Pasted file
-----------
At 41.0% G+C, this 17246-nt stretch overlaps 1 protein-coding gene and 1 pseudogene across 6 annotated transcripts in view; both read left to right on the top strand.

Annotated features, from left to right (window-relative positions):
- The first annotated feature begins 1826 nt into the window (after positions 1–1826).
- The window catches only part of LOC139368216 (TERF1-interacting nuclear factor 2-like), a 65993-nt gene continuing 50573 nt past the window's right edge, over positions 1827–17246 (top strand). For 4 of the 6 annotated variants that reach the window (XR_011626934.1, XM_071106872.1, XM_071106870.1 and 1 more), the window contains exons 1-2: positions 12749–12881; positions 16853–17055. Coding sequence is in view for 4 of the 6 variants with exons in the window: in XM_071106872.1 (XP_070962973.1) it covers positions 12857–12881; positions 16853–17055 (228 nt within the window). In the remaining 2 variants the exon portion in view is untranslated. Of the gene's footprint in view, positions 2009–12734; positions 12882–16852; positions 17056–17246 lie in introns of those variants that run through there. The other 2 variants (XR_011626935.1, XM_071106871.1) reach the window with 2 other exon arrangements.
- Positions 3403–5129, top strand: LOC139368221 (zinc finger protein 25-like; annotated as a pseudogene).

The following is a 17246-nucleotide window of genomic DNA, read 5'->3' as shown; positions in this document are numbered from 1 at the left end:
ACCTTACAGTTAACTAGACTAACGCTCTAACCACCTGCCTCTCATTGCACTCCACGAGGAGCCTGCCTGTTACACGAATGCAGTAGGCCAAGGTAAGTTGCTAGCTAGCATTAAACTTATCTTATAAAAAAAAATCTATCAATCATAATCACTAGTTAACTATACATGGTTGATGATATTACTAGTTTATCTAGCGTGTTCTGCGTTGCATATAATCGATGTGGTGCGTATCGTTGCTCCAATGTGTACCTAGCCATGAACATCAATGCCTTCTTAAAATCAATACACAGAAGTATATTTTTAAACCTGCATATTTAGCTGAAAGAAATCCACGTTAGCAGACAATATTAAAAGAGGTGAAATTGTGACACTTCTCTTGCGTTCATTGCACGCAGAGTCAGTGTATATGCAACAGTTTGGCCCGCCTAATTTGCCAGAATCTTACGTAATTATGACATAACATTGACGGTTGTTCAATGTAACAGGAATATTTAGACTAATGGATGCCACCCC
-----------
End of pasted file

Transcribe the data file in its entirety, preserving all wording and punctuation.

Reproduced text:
At 41.0% G+C, this 17246-nt stretch overlaps 1 protein-coding gene and 1 pseudogene across 6 annotated transcripts in view; both read left to right on the top strand.

Annotated features, from left to right (window-relative positions):
- The first annotated feature begins 1826 nt into the window (after positions 1–1826).
- The window catches only part of LOC139368216 (TERF1-interacting nuclear factor 2-like), a 65993-nt gene continuing 50573 nt past the window's right edge, over positions 1827–17246 (top strand). For 4 of the 6 annotated variants that reach the window (XR_011626934.1, XM_071106872.1, XM_071106870.1 and 1 more), the window contains exons 1-2: positions 12749–12881; positions 16853–17055. Coding sequence is in view for 4 of the 6 variants with exons in the window: in XM_071106872.1 (XP_070962973.1) it covers positions 12857–12881; positions 16853–17055 (228 nt within the window). In the remaining 2 variants the exon portion in view is untranslated. Of the gene's footprint in view, positions 2009–12734; positions 12882–16852; positions 17056–17246 lie in introns of those variants that run through there. The other 2 variants (XR_011626935.1, XM_071106871.1) reach the window with 2 other exon arrangements.
- Positions 3403–5129, top strand: LOC139368221 (zinc finger protein 25-like; annotated as a pseudogene).

The following is a 17246-nucleotide window of genomic DNA, read 5'->3' as shown; positions in this document are numbered from 1 at the left end:
ACCTTACAGTTAACTAGACTAACGCTCTAACCACCTGCCTCTCATTGCACTCCACGAGGAGCCTGCCTGTTACACGAATGCAGTAGGCCAAGGTAAGTTGCTAGCTAGCATTAAACTTATCTTATAAAAAAAAATCTATCAATCATAATCACTAGTTAACTATACATGGTTGATGATATTACTAGTTTATCTAGCGTGTTCTGCGTTGCATATAATCGATGTGGTGCGTATCGTTGCTCCAATGTGTACCTAGCCATGAACATCAATGCCTTCTTAAAATCAATACACAGAAGTATATTTTTAAACCTGCATATTTAGCTGAAAGAAATCCACGTTAGCAGACAATATTAAAAGAGGTGAAATTGTGACACTTCTCTTGCGTTCATTGCACGCAGAGTCAGTGTATATGCAACAGTTTGGCCCGCCTAATTTGCCAGAATCTTACGTAATTATGACATAACATTGACGGTTGTTCAATGTAACAGGAATATTTAGACTAATGGATGCCACCCC